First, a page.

When my husband and I bought a cute Tonka pottery bank for our 6-year-old grandson, Yehudah, we thought it would be a great for him to learn how to save money. But when we gave it to him, he exclaimed, “Oh, it’s a charity bank for me!” Since his parents had a bank that looked like an ambulance which they filled with money for charity, our grandson felt that we bought the Tonka bank for him to put money in for the same purpose. He asked me to donate money for his charity bank, which I gladly did. I was so proud of him for doing this.
Putting money in a special bank for charity is something he has seen his parents do. As Orthodox Jews, we do so before the start of every Sabbath and before the start of the Jewish New Year and before other holidays and at other times as well. Our grandchildren are raised in a home where their parents, as part of their religious beliefs, voluntarily give ten percent of their net earnings a year to various charities.
Orthodox Jews are not the only religious people who give to charity — many religious Americans do the same. Many people give to collections in their churches, or to the various charities which call on them for donations. Even many Americans who may not be formally religious contribute to charities. Americans are generally very generous to those in need.
Children who are raised in homes where charity, volunteerism, and helping neighbors and the less fortunate are a part of their parents’ lives are given one of the greatest gifts that their parents can give them: a wonderful sense of purpose and self-esteem and a feeling of being an important part of our society. These kids, on the whole, are not the ones who find themselves in trouble as teenagers, young adults, or adults.
Here are some ways to help to instill the ideals of giving in your children.
1. Have them choose one or more charities that they would like to help.
Charities that help children are good ones to chose as your children can learn to empathize with others who may not be as fortunate as they are. The internet is a great way to look for these charities. A few include St. Judes, a famous hospital for children; Newborns In Need, an organization which provides clothing and blankets for babies; Kaboom, a charity which builds playgrounds that are handicapped accessible; and SOS Villages, which provides warm group homes for abandoned and orphaned children in 131 countries, including the United States.
Get some literature or pictures from these charities, or go to their websites and print them out. Help your children make charity boxes out of cardboard with a hole cut at the top to put money in and paste the pictures of the charities on the boxes. Many will have pictures of children whom the charity is helping, which will personalize the charity for your children. Don’t have them take on more than five or six charities or it might become overwhelming. You might even want to display the charity boxes prominently in your living room so that your children can show them off to visitors, which will give the children an additional sense of pride in their charity undertakings.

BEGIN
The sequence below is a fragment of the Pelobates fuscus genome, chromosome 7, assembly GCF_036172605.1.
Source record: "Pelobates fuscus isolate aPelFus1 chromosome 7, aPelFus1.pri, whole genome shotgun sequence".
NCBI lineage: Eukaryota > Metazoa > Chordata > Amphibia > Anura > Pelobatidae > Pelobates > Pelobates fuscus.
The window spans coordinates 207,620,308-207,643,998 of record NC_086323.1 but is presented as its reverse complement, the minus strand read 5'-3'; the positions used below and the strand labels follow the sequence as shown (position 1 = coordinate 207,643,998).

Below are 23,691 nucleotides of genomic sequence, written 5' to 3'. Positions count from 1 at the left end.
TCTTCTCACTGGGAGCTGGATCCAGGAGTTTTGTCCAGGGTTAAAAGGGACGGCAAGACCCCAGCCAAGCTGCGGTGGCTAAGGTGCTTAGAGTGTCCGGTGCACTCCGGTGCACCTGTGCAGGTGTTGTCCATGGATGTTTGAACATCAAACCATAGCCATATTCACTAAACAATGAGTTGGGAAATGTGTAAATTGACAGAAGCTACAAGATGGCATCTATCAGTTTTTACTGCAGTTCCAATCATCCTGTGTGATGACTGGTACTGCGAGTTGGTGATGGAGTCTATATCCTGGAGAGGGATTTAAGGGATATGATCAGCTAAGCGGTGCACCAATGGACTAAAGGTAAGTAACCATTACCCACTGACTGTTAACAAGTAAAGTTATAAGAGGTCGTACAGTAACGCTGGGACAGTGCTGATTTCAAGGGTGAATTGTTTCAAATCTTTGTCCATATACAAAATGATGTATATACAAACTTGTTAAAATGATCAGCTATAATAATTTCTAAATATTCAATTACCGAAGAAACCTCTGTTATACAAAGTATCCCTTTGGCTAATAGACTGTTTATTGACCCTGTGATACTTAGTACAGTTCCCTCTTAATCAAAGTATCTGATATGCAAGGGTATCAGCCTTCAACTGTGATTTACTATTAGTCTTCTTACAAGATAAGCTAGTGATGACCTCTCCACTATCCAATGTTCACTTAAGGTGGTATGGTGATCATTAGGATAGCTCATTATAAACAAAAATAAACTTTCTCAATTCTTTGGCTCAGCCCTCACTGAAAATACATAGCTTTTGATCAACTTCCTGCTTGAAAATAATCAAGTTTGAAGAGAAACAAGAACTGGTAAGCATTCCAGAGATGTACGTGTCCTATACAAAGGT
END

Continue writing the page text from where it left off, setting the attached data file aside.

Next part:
You can give your children monetary rewards for helping around the house so that they will have money to put in their boxes. They can also put in some of their birthday money, if they get any.
2. Contributing their possessions.
We all get calls, e-mails, or cards asking for donations of clothing and other goods. You and your children can go through their clothes that may be too small, and also toys that they would like to donate. They should pack these themselves in a bag for pick-up, or you can take them to a Goodwill collection site. They can also donate their books to a library as part of their general donation package, or to a charity like Books for Kids, an organization which asks for gently used books to be given to kids in doctors’ offices for their annual physical check-ups. Sometimes schools have book drives to collect books for underprivileged children.
3. Contributing their time and efforts.
Parents who volunteer can often take older children along with them in their volunteer work, such as helping older people in their yards, working in food pantries, or visiting residents of nursing homes or hospitals who may be all alone in the world. Others can help tutor children who may be struggling with their school work. In the Milwaukee, Wisconsin suburb of Shorewood, there’s a wonderful volunteering program for high school seniors. Every spring and fall, many of these teens bring rakes to the yards of Shorewood’s seniors and others who may need help, and rake their yards of leaves in the fall, and help them clean their yards in the spring.
For kids who are a bit older, you can encourage your children and their friends to hold a rummage sale of some of the things they no longer use, and give the proceeds to a favorite charity. This is a great way for pre-teens to raise money for charity. At seventeen, teens can volunteer for the Red Cross in a variety of ways. Ronald McDonald House, food banks, Special Olympics, after school homework and reading help, libraries, and homeless shelters are also always in need of volunteers.
A special boon for these teen volunteers is that they can put it on their resumes when applying to their colleges of choice. Applicants who show that they have volunteered show that they are good candidates for colleges.
There are so many ways you can help your children contribute to society, and by this become well-integrated and happy members of that society as well. It’s up to you to foster this giving attitude, and it’s up to you to decide when your child is mature enough to comprehend giving. You and your children will certainly be the richer for it.